Broadening access to justice through community service

//Broadening access to justice through community service

We believe that the law should be accessible, empowering and helpful to all. Most of our clients are corporates and most of our time is spent making the law accessible, empowering and helpful to corporates, but it is also important that the law is accessible, empowering and helpful to the indigent, marginalised, poor and vulnerable. Our reason for caring is not just because the law (like the Legal Practice Act requires it) but because we want to make a difference in people’s lives by helping them. For this reason, all our attorneys (from candidates to seniors) spend at least 50 hours a year applying their particular skills and experience to broaden access to justice to those who need it most.

Sharing information over the Internet

We believe that one of the best ways to broaden access to justice is through the Internet and using it as a tool to share valuable information. Almost everyone now has a smartphone and some data. Therefore, almost everyone has access to the Internet, search engines, and to websites or social media. We, therefore, strive to share as much valuable and easy-to-understand information on our website. The value of this information, we believe, comes from the fact that it educates people about their rights, including:

  • the right to privacy,
  • the right to quality goods and services, and
  • the right to have access to information that could help protect their rights.

Knowing about your rights can be the difference between having access to justice or none at all.

Innovation is key

To ensure that a large number of people, and not just one or two, have better access to justice, we have to come up with clever or innovative ways to reach as many people as possible. Dedicating 50 hours of time to helping two or three people is rewarding, yes, but is it not better to spend that 50 hours finding solutions that can help much more people, instead of only a few? This is a question we asked ourselves even before the Legal Practice Act became an imminent reality for South African law firms. We believe that creating solutions with technology is one of the best ways to provide access to justice for thousands, instead of just a few.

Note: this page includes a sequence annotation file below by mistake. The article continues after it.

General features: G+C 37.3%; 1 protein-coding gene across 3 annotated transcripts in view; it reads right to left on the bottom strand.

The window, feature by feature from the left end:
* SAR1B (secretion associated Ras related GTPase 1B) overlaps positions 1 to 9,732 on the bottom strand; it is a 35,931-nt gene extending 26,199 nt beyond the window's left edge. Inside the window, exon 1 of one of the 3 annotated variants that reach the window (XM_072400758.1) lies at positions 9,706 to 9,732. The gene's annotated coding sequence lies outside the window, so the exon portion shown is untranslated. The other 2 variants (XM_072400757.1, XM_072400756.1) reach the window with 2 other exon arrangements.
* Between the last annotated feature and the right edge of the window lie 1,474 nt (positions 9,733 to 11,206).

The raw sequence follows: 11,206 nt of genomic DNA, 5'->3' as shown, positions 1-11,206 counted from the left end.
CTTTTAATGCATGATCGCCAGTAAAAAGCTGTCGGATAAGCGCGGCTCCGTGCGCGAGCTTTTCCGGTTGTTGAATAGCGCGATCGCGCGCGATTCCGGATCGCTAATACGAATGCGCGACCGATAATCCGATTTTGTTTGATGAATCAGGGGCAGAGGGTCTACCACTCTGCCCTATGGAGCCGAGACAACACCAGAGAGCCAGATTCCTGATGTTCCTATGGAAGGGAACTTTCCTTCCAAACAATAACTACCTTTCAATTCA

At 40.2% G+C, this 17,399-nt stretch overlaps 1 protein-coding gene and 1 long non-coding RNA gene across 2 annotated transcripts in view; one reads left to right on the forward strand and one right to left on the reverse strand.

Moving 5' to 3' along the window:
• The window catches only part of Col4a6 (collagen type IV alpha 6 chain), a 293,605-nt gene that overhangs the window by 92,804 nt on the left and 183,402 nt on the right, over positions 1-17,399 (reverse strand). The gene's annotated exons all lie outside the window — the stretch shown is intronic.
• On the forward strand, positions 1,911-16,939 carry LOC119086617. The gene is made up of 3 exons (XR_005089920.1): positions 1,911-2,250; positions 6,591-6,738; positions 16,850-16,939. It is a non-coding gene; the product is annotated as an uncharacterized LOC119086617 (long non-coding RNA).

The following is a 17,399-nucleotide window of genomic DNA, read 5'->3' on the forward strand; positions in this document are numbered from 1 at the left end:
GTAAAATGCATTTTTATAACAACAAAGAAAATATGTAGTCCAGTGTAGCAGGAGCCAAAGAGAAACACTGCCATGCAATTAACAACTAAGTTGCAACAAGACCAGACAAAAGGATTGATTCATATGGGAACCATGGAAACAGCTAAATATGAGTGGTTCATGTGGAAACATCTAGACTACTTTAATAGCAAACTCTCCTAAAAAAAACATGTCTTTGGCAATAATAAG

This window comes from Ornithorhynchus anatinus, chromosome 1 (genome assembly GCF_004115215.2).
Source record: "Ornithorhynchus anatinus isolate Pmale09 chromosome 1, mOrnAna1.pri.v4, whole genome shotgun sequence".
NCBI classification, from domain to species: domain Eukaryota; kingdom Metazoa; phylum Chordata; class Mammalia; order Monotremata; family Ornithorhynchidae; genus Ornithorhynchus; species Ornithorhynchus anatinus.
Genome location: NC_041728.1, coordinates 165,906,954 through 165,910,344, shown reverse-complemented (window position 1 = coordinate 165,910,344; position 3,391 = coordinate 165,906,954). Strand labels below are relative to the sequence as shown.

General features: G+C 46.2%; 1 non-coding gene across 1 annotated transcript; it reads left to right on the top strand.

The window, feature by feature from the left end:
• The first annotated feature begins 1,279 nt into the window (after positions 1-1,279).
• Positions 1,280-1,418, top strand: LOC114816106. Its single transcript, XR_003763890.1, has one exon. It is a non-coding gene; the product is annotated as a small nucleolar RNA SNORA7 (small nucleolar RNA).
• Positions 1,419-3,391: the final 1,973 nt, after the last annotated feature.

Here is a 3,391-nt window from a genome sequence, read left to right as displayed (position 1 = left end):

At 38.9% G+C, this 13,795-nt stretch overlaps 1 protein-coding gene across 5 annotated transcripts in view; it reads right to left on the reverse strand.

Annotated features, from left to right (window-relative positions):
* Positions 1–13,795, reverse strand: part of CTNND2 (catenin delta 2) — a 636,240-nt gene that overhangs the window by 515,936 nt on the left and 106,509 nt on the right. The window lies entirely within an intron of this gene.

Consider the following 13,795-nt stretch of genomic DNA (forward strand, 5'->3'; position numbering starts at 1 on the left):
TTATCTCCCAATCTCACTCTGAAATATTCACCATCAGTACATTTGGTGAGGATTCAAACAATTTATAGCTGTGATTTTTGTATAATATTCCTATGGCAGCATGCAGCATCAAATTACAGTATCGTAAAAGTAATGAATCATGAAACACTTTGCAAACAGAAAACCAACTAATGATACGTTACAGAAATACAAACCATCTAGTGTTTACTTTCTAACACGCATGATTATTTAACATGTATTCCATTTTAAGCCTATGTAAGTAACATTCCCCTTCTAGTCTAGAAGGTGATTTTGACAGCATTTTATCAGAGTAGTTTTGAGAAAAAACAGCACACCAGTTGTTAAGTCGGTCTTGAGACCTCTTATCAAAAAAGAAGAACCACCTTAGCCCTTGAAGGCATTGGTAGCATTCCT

Examples of how we broaden access to justice

  • We’ve provided thousands of Free Lease Agreement templates to help improve the often volatile tenant-landlord relationship.
  • We’ve also provided Free Website Terms and Conditions to help website owners who cannot yet afford to pay for terms.
  • We’ve given advice about Wills and their importance in our lives, especially our digital lives.
  • Our free advice has helped consumers understand their right to return goods under the Consumer Protection Act.
  • We’ve empowered data subjects with knowledge of how POPIA protects their personal information.
  • We’ve informed identity theft victims about some of the steps they can take to recover their stolen identities.
  • We’ve shown how the Pro-Poor book and a better Land Information System (like using blockchain) can help to make the law more accessible to the poor.
  • We’ve participated in the development of laws (like the Cybercrimes Bill and the POPIA Regulations) that protect the poor and vulnerable.
  • We’ve developed our firm’s own Anti Bribery and Corruption Policy (ABC Policy), provided our clients with a free ABC Guide and advised them to always be ABC compliant in order to improve their organisations, the country’s economy and, ultimately, protect the poor.

We want to make a difference and will always continue to strive to broaden access to justice. We understand that the only way to do this is to practice law in a manner that’s friendly and beneficial to the majority of South Africans, especially the poor.

By | 2017-12-07T07:01:09+00:00 October 9th, 2017|Categories: Life@Law|